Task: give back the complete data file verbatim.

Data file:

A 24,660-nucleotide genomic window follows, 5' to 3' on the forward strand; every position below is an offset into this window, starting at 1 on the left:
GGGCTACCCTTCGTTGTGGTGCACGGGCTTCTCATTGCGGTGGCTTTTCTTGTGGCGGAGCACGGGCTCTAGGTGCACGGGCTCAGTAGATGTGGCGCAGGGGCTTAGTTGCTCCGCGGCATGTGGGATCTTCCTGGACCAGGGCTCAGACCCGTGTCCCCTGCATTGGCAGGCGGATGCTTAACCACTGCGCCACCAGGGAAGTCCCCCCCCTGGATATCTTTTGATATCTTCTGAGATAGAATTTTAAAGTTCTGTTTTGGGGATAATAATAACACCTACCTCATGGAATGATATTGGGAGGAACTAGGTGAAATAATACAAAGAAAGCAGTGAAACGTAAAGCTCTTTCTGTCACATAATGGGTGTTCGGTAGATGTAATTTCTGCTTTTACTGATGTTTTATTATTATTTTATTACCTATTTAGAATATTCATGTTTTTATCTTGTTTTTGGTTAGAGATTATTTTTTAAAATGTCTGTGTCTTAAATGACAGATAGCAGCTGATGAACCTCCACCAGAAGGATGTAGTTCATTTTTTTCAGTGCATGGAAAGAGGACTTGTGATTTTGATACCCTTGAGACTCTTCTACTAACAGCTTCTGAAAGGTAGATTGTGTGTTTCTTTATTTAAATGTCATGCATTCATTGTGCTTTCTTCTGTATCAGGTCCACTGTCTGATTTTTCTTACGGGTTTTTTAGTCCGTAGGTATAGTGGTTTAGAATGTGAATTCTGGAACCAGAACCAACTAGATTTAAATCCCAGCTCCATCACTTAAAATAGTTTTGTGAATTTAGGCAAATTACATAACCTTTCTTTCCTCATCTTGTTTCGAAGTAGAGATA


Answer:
A 24,660-nucleotide genomic window follows, 5' to 3' on the forward strand; every position below is an offset into this window, starting at 1 on the left:
GGGCTACCCTTCGTTGTGGTGCACGGGCTTCTCATTGCGGTGGCTTTTCTTGTGGCGGAGCACGGGCTCTAGGTGCACGGGCTCAGTAGATGTGGCGCAGGGGCTTAGTTGCTCCGCGGCATGTGGGATCTTCCTGGACCAGGGCTCAGACCCGTGTCCCCTGCATTGGCAGGCGGATGCTTAACCACTGCGCCACCAGGGAAGTCCCCCCCCTGGATATCTTTTGATATCTTCTGAGATAGAATTTTAAAGTTCTGTTTTGGGGATAATAATAACACCTACCTCATGGAATGATATTGGGAGGAACTAGGTGAAATAATACAAAGAAAGCAGTGAAACGTAAAGCTCTTTCTGTCACATAATGGGTGTTCGGTAGATGTAATTTCTGCTTTTACTGATGTTTTATTATTATTTTATTACCTATTTAGAATATTCATGTTTTTATCTTGTTTTTGGTTAGAGATTATTTTTTAAAATGTCTGTGTCTTAAATGACAGATAGCAGCTGATGAACCTCCACCAGAAGGATGTAGTTCATTTTTTTCAGTGCATGGAAAGAGGACTTGTGATTTTGATACCCTTGAGACTCTTCTACTAACAGCTTCTGAAAGGTAGATTGTGTGTTTCTTTATTTAAATGTCATGCATTCATTGTGCTTTCTTCTGTATCAGGTCCACTGTCTGATTTTTCTTACGGGTTTTTTAGTCCGTAGGTATAGTGGTTTAGAATGTGAATTCTGGAACCAGAACCAACTAGATTTAAATCCCAGCTCCATCACTTAAAATAGTTTTGTGAATTTAGGCAAATTACATAACCTTTCTTTCCTCATCTTGTTTCGAAGTAGAGATA